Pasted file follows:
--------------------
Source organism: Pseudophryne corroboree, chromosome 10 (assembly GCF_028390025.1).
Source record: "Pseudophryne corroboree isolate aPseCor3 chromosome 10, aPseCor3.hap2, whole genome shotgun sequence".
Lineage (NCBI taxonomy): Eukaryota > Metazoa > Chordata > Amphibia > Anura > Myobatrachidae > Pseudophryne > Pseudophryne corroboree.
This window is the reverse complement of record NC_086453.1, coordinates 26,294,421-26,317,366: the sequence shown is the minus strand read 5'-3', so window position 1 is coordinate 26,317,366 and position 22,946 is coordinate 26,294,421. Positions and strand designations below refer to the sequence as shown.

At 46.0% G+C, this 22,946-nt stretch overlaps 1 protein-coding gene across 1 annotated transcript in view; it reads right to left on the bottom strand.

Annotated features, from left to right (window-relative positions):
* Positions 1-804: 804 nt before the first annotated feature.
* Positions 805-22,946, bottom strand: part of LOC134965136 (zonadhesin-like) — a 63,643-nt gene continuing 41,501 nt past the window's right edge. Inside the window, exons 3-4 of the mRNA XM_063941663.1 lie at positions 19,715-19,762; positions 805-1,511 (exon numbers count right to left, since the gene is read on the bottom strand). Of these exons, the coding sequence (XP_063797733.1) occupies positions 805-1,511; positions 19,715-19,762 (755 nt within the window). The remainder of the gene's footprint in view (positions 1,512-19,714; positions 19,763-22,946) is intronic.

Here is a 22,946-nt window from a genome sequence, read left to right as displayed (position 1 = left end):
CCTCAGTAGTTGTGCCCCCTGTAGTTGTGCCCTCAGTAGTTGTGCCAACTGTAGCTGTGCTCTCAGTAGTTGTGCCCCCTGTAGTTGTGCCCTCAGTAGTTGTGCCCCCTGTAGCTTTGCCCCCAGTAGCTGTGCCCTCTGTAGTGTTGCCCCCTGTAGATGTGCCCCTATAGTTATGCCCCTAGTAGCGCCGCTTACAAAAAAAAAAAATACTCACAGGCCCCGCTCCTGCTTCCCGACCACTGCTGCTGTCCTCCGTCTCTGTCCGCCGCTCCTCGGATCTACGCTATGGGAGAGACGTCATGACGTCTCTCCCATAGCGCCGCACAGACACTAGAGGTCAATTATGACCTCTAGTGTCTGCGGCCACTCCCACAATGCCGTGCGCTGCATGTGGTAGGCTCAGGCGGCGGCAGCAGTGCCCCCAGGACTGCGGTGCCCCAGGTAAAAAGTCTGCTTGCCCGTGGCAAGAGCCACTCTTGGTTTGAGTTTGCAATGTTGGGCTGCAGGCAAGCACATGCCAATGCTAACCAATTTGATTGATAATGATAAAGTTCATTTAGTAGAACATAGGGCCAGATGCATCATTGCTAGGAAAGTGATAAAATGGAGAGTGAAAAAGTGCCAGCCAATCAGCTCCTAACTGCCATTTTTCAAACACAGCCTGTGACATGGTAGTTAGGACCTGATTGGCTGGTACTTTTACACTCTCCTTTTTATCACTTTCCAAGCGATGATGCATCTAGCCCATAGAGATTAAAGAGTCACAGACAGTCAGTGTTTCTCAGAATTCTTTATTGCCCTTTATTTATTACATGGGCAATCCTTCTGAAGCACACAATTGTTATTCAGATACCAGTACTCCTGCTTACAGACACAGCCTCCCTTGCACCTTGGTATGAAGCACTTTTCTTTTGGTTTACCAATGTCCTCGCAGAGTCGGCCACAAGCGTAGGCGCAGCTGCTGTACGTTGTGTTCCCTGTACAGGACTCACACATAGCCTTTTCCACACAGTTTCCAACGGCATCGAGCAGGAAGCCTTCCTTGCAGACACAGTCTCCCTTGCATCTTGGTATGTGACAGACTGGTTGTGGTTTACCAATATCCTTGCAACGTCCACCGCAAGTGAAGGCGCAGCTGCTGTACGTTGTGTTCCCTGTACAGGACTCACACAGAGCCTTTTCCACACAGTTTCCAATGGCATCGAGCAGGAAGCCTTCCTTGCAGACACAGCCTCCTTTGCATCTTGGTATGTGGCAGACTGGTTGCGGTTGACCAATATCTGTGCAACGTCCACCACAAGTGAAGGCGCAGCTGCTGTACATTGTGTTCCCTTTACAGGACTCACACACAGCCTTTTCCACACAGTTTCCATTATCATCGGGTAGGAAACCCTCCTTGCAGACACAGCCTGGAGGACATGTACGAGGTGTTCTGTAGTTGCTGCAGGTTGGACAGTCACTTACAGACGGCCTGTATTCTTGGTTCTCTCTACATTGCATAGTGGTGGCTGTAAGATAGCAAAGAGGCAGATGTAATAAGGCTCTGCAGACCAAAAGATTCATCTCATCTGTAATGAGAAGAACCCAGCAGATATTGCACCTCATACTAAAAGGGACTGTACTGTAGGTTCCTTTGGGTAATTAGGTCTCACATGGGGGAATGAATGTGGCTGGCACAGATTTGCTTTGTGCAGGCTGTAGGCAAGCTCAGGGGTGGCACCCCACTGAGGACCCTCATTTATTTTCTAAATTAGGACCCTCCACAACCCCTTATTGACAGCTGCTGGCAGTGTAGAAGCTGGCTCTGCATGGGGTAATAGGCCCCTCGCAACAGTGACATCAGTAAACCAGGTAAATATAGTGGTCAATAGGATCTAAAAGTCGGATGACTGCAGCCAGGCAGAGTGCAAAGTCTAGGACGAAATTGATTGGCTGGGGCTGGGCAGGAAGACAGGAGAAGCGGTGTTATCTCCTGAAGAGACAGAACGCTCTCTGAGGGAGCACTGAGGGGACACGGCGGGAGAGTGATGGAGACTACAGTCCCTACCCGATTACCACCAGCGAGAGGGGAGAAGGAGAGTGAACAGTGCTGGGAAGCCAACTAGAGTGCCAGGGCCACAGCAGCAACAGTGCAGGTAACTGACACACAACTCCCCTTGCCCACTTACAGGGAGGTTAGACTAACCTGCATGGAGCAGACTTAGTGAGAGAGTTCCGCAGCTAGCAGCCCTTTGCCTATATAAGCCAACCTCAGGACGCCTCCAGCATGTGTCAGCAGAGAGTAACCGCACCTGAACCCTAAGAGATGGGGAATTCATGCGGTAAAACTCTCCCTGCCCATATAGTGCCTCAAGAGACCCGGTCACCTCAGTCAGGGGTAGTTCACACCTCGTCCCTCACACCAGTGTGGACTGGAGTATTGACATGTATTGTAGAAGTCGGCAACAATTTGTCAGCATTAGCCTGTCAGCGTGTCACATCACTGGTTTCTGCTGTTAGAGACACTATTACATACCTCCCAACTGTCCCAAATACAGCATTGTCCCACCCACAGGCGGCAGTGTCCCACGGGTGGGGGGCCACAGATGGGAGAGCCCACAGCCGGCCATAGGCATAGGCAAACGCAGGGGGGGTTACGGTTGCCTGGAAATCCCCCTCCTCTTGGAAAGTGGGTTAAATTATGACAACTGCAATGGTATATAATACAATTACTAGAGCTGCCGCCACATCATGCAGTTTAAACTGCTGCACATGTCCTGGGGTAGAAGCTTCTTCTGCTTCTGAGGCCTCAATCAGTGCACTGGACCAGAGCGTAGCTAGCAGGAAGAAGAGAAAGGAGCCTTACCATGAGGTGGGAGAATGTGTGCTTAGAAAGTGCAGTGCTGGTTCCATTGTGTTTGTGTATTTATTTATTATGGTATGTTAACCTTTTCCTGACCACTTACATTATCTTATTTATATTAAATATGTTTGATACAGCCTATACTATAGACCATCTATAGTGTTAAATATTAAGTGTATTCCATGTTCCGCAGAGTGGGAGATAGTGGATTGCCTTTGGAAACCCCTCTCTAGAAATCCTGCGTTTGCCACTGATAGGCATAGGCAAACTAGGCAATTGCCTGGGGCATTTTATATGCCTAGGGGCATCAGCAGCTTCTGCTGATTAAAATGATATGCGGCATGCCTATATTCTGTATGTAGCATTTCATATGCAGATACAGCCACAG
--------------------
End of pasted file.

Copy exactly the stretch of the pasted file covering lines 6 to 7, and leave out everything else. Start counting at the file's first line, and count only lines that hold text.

Annotated features, from left to right (window-relative positions):
* Positions 1-804: 804 nt before the first annotated feature.